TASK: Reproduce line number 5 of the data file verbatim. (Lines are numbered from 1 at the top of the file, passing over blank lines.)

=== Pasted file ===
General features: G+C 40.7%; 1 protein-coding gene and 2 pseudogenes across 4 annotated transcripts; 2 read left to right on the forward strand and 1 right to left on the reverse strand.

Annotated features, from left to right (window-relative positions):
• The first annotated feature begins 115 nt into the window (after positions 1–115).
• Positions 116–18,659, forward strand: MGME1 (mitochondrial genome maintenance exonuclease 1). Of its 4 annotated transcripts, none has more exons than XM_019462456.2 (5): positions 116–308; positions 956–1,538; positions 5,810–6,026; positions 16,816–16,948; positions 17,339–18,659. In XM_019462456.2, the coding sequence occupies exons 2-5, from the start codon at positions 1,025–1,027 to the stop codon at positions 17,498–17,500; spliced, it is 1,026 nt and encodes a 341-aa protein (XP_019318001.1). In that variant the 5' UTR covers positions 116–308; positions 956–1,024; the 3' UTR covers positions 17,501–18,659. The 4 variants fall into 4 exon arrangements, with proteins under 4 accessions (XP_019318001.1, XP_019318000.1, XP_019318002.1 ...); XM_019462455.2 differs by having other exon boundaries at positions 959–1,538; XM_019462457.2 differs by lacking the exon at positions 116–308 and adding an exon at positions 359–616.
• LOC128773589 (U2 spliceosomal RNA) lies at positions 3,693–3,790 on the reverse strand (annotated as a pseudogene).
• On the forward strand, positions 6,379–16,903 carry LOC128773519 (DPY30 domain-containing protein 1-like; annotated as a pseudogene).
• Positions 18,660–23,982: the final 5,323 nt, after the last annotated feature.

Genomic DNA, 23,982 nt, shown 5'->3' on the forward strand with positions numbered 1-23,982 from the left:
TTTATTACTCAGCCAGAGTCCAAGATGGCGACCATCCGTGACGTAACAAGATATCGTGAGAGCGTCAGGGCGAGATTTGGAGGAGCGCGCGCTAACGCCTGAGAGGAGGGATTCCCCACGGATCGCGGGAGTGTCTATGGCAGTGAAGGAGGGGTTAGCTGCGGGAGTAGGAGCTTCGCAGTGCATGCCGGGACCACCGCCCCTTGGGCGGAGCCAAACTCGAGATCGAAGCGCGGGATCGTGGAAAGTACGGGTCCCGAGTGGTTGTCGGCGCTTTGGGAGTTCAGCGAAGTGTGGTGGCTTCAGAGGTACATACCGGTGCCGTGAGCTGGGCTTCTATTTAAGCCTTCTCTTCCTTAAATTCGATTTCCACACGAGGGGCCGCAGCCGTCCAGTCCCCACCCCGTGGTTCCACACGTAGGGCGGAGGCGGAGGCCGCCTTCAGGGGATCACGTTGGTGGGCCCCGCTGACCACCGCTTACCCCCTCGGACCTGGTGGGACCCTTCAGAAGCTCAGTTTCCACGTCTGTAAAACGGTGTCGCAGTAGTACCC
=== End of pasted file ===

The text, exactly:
• LOC128773589 (U2 spliceosomal RNA) lies at positions 3,693–3,790 on the reverse strand (annotated as a pseudogene).